DAVAO CITY, Philippines – As we start 2023, we take a look back at Davao Today’s coverage of significant issues in Mindanao in 2022.
Lumad in the margins
Davao Today has covered the indigenous peoples’ struggles through the years, providing context that has been underreported in Davao media. The Talaingod Manobo may have returned to their villages in 2021 in the midst of the pandemic, but they still continue to face red-tagging. Lumad groups also questioned Vice President Sara Duterte’s – who has ostracized and vilified them during the pandemic – claim of representing the indigenous peoples by wearing an indigenous garb during the 2022 State of the Nation Address.
Attacks on Lumad groups and their supporters grabbed headlines, including the arrests of 76-year-old women rights activist Atheliana ‘Atel’ Hijos in Butuan and Lumad school teacher Gary Campos in Surigao del Sur on charges that they joined ambushes led by the New People’s Army. Two Lumad students were also arrested in Davao City after attending a SONA rally. These forms of legal cases have been criticized for red-tagging. The worse attack on Lumad school advocates was the murders of the Bataan 5, including teachers Chad Booc and Jurain Nguo, health worker Elgyn Balonga and drivers Robert Aragon and Tirso Añar.
In Davao City, the killing of 19-year-old Amierkhan Mangacop, shot dead in a bar by a police doctor Dr. Marvin Rey Andrew Pepino, drew coverage from Davao Today as the family decried the narratives the police did against them.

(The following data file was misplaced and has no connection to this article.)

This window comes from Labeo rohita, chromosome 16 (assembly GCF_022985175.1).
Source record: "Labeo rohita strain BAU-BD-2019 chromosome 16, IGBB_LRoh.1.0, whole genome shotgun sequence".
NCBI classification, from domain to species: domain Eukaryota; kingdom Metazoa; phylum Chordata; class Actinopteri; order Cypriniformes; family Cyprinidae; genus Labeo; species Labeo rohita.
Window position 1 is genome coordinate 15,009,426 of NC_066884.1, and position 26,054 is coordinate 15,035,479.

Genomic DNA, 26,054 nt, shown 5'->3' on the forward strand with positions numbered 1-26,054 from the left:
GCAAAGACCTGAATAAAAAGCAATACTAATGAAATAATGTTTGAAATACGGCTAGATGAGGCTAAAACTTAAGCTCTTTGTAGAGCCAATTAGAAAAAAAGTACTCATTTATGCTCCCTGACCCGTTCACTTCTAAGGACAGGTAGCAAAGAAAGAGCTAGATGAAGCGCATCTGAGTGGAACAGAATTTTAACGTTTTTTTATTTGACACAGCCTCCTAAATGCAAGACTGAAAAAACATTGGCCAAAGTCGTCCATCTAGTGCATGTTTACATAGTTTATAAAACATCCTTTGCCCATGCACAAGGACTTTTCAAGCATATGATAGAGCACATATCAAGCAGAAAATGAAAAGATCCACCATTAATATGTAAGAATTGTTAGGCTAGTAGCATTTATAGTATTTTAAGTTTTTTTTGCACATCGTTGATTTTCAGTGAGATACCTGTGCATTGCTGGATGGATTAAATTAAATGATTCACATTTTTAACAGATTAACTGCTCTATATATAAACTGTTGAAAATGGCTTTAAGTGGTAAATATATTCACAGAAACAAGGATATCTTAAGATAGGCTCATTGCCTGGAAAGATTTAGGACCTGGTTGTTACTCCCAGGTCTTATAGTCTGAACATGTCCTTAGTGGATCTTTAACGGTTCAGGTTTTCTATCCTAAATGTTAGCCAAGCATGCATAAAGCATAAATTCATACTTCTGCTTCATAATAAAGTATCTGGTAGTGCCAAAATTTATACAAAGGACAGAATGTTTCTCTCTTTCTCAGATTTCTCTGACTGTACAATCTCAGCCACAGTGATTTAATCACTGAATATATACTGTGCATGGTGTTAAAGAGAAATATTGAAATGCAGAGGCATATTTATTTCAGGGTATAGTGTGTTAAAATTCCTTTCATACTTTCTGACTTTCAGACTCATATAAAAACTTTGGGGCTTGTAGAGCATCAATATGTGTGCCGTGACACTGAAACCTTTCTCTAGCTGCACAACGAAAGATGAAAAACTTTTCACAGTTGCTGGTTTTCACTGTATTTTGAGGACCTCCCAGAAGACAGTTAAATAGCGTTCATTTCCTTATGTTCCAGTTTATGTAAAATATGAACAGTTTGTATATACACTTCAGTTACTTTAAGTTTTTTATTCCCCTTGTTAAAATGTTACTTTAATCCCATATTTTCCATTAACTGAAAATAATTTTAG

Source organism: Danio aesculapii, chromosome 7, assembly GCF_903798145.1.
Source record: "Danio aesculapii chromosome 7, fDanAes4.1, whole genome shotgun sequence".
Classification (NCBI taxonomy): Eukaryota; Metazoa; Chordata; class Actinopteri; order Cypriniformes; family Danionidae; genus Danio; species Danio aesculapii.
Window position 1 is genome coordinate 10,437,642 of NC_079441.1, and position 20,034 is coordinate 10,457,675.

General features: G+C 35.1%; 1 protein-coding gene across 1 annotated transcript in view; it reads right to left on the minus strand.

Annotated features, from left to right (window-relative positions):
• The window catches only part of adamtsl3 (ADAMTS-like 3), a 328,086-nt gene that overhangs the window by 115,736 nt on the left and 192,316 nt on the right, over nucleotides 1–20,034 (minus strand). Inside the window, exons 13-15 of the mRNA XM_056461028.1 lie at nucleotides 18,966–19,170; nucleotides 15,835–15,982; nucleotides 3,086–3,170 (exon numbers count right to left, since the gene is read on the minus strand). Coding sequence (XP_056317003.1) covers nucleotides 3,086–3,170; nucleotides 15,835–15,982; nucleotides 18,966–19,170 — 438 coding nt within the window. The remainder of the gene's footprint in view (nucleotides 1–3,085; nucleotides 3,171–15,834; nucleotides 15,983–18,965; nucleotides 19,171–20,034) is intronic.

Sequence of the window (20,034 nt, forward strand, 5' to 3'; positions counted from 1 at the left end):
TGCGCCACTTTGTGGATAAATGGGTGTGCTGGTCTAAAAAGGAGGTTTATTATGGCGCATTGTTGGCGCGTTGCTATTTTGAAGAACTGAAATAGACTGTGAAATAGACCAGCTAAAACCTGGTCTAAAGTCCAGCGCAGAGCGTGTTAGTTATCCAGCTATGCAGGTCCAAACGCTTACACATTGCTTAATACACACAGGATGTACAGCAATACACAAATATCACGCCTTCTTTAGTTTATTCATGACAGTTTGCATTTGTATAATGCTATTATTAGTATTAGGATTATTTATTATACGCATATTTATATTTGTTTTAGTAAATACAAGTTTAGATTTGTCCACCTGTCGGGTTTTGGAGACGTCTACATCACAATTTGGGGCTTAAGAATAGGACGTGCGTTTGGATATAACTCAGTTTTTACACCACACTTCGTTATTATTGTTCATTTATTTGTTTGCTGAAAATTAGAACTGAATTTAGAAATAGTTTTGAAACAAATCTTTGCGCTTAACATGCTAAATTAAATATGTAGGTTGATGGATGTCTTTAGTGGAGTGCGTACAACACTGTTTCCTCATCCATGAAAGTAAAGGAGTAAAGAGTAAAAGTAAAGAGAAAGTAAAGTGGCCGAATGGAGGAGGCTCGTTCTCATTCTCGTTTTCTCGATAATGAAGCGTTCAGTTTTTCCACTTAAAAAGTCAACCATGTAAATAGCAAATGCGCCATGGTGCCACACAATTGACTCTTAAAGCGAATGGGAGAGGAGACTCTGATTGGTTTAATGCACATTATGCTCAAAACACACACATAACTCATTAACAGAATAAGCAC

As the country is called ‘ground zero’ for rampant disinformation in social media that intensified during the 2022 elections, Davao Today joined the fact-checking community to counter false narratives and information that sought to influence the election. The newsroom has fact-checked over 50 claims in 2022.
Giving voice to Davaoeños on public issues
As much as the city is touted as a city controlled by the Dutertes, Davao Today made the public know the sentiments of the ‘common tao’ and Davaoeños when it comes to the economic crisis in 2022 such as oil price and water rate hike and other matters.
2022 election and beyond
While the 2022 election garnered a ‘solid vote’ for the Dutertes and their allies, Davao Today raised context on people’s issues raised by civil society and watchdogs that needed to be addressed in elections.
Challenging Marcos’ revisionism
The return of the Marcoses has been fueled by disinformation and distortion of history. Davao Today provided a venue for Martial Law survivors in Mindanao to narrate and debunk the Marcoses’ attempt to cover up the history of their corrupt and bloodied rule.
Davao’s environmental problems
Davao Today covered more environmental issues, highlighted with energy projects pushed by local governments that raised concerns about their impact on the communities. Davao Today took the lens of community reporting that raised people’s concerns on climate change, floods, and agriculture that stressed the importance of environmental protection and climate action.
Expanding media platform
To reach out to a more diverse audience, Davao Today took on other forms of multi-media – from short video, to live coverage – that maximize social media platforms in an effort to raise public discourse. Davao Today also partnered with various organizations and media groups to bring these coverages to the public.
As these issues will continue in 2023, we strive to continue to provide space for peoples’ voices, struggles, and opinions to bring positive and democratic impact to Davao and Philippine society. (davaotoday.com)2022, davao city, Mindanao, philippines